“Role of Johnathan Edwards on First Great Awakening Essay”, n.d. https://studentshare.org/history/1451079-how-johnathan-edwards-played-a-critical-role-in.
  • Cited: 0 times
Comments (0)
Click to create a comment or rate a document
Enlightenment and the Great Awakening
Enlightenment and the Great Awakening In the late seventeenth and eighteenth centuries, colonial America experienced a number of changes both in its political and economic setting. This was as a result of the cities and the seaports which the colonial powers had concentrated themselves in.
2 Pages(500 words)Essay
What effect did the Enlightenment and the Great Awakening have on life in British North America
The Indians were generally huntsmen, traders, arbiters and also acted sometimes as enforcers of trade for other tribes which created economic pressure and opportunity, leading to beaver wars. But their economy was dependent on the external trade and supply to foreign markets.
3 Pages(750 words)Essay
To be a great leader one must first be a great manager, DISCUSS
It is virtually impossible to be a good leader without being a concerned, smart, highly aware, and responsible manager first. Only commanding people to perform several different jobs without getting sufficiently involved with them implies that an employer is chiefly concerned about authoritarian rulership.
6 Pages(1500 words)Essay
The Great Awakening
The emergence of the rivalry resulted in the involvement of the Edwards congregation being involved in the differences that were termed to be “Frontier Rivals”. Despite these rivalries by the religious leaders and the group, a religious historian Sydney E. Ahlstrom stood firm and made sure that Great Awakening will still come.
4 Pages(1000 words)Essay
The Great Awakening
This revitalization of religion may be seen as an Age of Faith born in reaction to the Age of Enlightenment, in which logic and scientific reason superseded religious belief and dogma. The Great Awakening had its roots in seventeenth century England. Under Oliver Cromwell’s influence, political maneuvering extinguished excessive religious piety.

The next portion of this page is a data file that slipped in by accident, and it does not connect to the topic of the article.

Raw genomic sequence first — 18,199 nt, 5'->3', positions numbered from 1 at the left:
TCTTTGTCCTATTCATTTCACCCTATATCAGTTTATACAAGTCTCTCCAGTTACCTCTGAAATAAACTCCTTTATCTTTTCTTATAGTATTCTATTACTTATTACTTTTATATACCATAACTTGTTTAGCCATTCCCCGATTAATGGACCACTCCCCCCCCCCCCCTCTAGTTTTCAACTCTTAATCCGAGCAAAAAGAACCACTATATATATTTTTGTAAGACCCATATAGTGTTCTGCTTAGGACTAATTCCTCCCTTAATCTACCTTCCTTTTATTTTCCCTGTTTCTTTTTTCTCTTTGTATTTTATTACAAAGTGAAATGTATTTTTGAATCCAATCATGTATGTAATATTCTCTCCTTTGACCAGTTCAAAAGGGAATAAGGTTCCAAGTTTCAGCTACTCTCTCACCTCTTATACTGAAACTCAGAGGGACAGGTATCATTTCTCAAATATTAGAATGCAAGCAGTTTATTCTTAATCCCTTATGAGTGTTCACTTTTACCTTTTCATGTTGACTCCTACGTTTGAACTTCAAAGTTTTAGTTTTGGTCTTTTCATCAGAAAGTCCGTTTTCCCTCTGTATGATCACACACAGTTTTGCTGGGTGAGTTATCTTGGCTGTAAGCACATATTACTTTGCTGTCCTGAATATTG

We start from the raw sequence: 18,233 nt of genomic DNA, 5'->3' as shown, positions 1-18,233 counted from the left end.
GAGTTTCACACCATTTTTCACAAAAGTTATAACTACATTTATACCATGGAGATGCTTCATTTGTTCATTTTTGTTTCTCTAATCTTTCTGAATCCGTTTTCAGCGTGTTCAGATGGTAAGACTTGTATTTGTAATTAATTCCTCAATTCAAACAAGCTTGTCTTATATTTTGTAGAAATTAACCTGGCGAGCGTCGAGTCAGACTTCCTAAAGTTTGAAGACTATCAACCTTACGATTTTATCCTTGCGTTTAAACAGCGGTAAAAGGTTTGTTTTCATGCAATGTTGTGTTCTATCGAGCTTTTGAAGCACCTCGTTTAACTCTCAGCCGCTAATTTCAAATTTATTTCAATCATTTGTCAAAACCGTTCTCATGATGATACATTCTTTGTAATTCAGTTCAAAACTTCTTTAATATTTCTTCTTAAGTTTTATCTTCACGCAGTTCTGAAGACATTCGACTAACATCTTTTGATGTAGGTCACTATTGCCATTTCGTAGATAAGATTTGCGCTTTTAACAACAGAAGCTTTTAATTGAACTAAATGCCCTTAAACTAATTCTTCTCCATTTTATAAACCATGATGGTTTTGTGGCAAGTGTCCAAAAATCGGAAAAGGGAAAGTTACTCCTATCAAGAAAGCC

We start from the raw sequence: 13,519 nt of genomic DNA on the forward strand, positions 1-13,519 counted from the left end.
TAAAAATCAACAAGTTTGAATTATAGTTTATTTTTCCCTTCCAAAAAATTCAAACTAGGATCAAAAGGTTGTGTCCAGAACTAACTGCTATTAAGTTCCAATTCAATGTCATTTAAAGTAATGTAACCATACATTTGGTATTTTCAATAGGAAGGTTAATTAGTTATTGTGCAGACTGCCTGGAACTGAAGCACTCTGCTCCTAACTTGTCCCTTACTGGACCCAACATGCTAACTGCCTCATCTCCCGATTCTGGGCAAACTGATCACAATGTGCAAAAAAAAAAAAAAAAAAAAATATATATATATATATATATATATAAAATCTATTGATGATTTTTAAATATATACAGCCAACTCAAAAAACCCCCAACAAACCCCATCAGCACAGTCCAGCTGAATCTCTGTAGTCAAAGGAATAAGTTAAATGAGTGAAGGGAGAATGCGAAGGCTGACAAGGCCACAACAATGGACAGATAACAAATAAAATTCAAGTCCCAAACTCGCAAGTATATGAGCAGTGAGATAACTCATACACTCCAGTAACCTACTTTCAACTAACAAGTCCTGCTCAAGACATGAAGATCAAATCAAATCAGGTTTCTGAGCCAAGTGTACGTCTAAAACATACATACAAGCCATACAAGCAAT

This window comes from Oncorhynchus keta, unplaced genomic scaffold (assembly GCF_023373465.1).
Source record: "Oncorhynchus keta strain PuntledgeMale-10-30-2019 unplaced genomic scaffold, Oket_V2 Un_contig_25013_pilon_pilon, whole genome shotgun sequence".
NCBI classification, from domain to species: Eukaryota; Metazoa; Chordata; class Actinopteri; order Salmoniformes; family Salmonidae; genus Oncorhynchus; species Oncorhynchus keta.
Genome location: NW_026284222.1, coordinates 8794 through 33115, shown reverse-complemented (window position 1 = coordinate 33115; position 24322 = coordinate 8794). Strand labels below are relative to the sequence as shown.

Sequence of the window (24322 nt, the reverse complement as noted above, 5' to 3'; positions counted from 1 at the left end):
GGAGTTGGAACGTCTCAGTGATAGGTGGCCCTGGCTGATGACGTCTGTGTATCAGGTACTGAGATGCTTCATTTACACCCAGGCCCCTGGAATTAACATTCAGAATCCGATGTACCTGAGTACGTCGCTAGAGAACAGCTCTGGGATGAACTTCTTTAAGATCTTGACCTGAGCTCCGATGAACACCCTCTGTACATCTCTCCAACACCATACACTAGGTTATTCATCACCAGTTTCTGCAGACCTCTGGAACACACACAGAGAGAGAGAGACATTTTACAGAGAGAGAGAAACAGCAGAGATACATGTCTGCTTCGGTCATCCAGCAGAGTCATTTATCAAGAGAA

6 Pages(1500 words)Essay
U.S History: Great Awakening
U.S History: Great Awakening Great Awakening was an unplanned sequence of protestant revivals. This exceptional evangelical outburst distorted the course of the America history (p. 124). Whiskey Rebellion This crisis erupted when a group of farmers from Pennsylvania complained against introduction of an allegedly unfair federal excise tax, which was imposed on distilled whiskey.
4 Pages(1000 words)Essay
The Awakening
Adèle Ratignolle, a mother-woman, and Madame. Reisz, the pianist. “Adèle embodies female biology, always talking of her condition, for she has a baby about every two years. Adèles opposite, Mme. Reisz, a serious artist, is unmarried. She exemplifies the solitary life
3 Pages(750 words)Essay
Enlightenment or the Great Awakening
The Great Awakening had its roots in England. The Glorious Revolution of 1688 unequivocally established the religious preeminence of the Church of England. This led to a complacency which reduced religious services to a matter
1 Pages(250 words)Essay
Second Great Awakening and Women Activism
This movement had gained momentum after 1820 when the rate of membership increased amongst Methodist and Baptist congregations. The movement mainly reflected upon Romanticism, which encompassed several factors such as enthusiasm, super-natural appeal, and emotion. There were millions of people who enrolled into this new movement.
5 Pages(1250 words)Essay
Jonathan Edwards
Jonathan Edwards was one of the most prominent leaders of “The Great Awakening” that took place in Colonial America. “The Great Awakening” was a fire and brimstone approach for the revival of Puritanism in Colonial America. Edwards felt that this society was on a path to hell and through his fiery preaching, he could scare people out of hell.
6 Pages(1500 words)Essay
sponsored ads
We use cookies to create the best experience for you. Keep on browsing if you are OK with that, or find out how to manage cookies.
Let us find you another Essay on topic Role of Johnathan Edwards on First Great Awakening for FREE!
logo footer
Contact us:
Contact Us Now
FREE Mobile Apps:
  • StudentShare App Store
  • StudentShare Google play
  • About StudentShare
  • Testimonials
  • FAQ
  • Blog
  • Free Essays
  • New Essays
  • Essays
  • Miscellaneous
  • The Newest Essay Topics
  • Index samples by all dates
Join us:
Contact Us